• What if the survivor or the executor fails to make the QTIP election or the portability election?

Practitioners pondering portability may wish to reconsider the simple virtues of conventional estate planning. For more discussion of these portability pitfalls, check out the June 2013 issue of CEB’s Estate Planning & California Probate Reporter.

Enjoy chewing on these tricky estate planning issues? Check out other CEB blog posts on estate planning.
© The Regents of the University of California, 2013. Unauthorized use and/or duplication of this material without express and written permission from this blog’s author and/or owner is strictly prohibited.

6 replies on “Portability—Game Changer for Estate Planning or More of the Same?”

While reasonable minds can disagree, there may be significantly better techniques beyond those suggested above to maximize the income/ basis advantages on the second spouse’s death. There was a recent ABA program which discussed these issues in some detail. The Qtipable by pass trust also has the problem that it assumes the current Rev Proc will be disregarded by the IRS. I hope in the next year CEB will update its discussion of these fundamental estate planning issues.

If you want to control the ultimate disposition of the property, which I think is essential, and you want to apply the deceased spouse’s GST exemption, then there really is no alternative to a QTIP trust. (Some have suggested giving surviving spouses general powers of appointment that don’t give them actual control over disposition, but I’m much more wary of that possibility. Ultimately, a power to appoint to creditors of the estate or to pay claims and expenses either allows the survivor to commit to give the property to someone else or isn’t really a general power.) I think concerns over the application of Rev Proc 2001-38 (which we described in the June 2013 Reporter issue) may be overstated. At the recent Tax Bar annual meeting, an IRS representative questioned whether a revenue procedure could overcome a statute. Anyway, I think it’s unlikely to happen without warning. Again, unless you are willing to leave everything to the surviving spouse, you have little to lose by planning for a QTIP trust.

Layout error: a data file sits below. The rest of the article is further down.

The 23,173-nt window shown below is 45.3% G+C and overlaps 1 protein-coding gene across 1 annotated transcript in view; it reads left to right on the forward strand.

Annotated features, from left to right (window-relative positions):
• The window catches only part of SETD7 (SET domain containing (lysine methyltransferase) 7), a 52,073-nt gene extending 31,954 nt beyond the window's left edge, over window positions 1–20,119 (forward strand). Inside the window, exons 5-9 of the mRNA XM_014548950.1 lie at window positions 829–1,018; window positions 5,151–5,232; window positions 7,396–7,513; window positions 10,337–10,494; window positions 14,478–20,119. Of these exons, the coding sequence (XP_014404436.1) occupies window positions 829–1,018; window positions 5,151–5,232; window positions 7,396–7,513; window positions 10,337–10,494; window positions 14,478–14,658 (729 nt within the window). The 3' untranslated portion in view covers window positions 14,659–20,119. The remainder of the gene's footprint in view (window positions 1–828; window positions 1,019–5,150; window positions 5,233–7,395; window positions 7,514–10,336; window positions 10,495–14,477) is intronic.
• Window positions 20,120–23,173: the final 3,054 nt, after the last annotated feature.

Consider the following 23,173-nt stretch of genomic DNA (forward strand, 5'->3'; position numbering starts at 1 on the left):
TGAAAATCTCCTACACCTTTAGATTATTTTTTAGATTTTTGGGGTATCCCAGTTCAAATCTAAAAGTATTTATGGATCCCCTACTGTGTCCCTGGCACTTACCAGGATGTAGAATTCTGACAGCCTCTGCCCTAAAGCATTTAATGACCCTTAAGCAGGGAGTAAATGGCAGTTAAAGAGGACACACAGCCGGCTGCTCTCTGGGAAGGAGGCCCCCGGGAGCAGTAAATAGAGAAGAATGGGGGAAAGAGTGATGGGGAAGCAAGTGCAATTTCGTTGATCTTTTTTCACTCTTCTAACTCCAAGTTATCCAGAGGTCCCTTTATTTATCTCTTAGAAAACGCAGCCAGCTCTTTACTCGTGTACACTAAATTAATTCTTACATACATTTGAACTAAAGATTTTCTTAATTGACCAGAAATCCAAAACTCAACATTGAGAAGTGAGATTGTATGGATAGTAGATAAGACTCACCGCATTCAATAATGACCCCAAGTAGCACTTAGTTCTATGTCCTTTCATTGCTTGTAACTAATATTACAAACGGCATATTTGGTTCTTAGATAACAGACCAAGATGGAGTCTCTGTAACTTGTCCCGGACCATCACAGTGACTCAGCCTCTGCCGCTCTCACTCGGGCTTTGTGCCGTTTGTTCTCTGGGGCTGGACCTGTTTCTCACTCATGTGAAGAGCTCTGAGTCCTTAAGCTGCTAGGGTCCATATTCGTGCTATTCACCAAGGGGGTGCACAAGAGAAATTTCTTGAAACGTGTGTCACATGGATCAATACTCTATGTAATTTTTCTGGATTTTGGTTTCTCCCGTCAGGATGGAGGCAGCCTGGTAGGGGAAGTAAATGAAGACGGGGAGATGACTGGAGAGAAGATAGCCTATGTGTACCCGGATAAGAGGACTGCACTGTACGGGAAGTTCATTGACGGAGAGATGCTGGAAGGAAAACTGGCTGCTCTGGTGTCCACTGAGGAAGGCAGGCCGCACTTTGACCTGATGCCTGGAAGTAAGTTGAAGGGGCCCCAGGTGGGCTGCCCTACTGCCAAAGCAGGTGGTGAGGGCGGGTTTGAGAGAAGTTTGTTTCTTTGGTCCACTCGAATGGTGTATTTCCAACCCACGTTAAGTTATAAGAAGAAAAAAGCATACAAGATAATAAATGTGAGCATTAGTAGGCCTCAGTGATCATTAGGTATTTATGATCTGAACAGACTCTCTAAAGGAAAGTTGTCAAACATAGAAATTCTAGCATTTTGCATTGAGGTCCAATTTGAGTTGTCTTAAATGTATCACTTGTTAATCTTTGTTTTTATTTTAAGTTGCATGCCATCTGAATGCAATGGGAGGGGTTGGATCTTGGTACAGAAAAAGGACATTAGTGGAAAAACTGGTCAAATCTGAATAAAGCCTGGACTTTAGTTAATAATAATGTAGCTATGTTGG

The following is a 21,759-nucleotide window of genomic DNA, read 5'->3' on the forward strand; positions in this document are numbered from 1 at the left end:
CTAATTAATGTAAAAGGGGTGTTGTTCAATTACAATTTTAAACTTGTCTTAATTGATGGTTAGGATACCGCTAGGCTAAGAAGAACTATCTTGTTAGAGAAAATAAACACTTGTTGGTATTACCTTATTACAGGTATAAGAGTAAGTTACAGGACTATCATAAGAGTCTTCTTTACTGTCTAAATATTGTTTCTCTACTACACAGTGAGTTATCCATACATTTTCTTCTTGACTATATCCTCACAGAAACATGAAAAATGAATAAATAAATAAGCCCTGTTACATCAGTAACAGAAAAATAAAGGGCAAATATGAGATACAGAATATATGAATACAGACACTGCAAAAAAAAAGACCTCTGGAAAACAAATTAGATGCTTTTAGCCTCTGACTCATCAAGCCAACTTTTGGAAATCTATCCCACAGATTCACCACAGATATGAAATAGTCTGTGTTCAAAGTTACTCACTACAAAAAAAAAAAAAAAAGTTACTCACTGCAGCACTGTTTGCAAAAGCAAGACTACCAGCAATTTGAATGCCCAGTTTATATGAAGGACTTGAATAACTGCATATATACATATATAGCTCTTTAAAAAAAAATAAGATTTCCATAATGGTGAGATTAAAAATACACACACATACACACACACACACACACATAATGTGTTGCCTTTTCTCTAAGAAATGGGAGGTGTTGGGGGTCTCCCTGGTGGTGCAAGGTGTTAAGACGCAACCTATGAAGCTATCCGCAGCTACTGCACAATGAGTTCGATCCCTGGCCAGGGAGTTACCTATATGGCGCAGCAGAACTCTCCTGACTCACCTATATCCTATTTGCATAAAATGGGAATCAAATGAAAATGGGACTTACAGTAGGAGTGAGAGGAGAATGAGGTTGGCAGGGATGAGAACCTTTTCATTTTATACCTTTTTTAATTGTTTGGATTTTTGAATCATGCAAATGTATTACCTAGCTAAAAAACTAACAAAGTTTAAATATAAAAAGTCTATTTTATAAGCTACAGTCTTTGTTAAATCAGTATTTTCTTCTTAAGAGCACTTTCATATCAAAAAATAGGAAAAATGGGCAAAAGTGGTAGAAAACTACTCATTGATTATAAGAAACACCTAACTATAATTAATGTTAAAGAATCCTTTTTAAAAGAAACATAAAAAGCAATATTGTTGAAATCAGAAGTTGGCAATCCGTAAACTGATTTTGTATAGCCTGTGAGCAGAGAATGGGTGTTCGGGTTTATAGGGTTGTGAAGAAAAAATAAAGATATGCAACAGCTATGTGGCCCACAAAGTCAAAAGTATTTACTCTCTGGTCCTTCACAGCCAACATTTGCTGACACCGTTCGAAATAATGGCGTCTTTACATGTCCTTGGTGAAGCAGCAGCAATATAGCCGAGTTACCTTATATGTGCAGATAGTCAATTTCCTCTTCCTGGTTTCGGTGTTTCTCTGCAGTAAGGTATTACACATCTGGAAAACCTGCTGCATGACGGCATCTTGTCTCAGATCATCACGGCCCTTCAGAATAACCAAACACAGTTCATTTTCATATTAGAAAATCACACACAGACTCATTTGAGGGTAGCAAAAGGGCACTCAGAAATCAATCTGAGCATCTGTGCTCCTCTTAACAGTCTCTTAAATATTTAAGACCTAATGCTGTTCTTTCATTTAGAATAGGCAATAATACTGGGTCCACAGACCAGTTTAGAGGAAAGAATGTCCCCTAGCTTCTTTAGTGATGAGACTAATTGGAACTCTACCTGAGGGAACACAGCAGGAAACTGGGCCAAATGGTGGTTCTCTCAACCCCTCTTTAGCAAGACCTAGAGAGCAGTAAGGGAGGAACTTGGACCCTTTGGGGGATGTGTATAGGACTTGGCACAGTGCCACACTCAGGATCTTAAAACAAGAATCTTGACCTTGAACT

I am not sure your analysis is correct. A constrained General power of appointment using a non adverse party may work better better to control the ultimate disposition and allow GST exemption allocation. There is no objective doubt that a constrained GPA “works” for estate tax and income tax purposes. Some people are wary of assuming that a Rev Proc which is directly on point will be disregarded by the IRS . The Qtip trust solution also has the significant risk of having to pay avoidable estate tax on the second spouse’s death if the second to die spouse’s assets or the QTIP trust grows too much in value. You also have to pay out all of the net income on a QTIP which is not optimal if one is concerned about creditor’s protection. Finally, the basis allocation results with the QTIP trust solution is inferior to the general power of appointment solution in most fact patterns particularly where there are assets whose value is lower than their basis. CEB should consider doing an open minded program in 2014 on this subject in which California attorneys could consider all of the different options and their estate planning consequences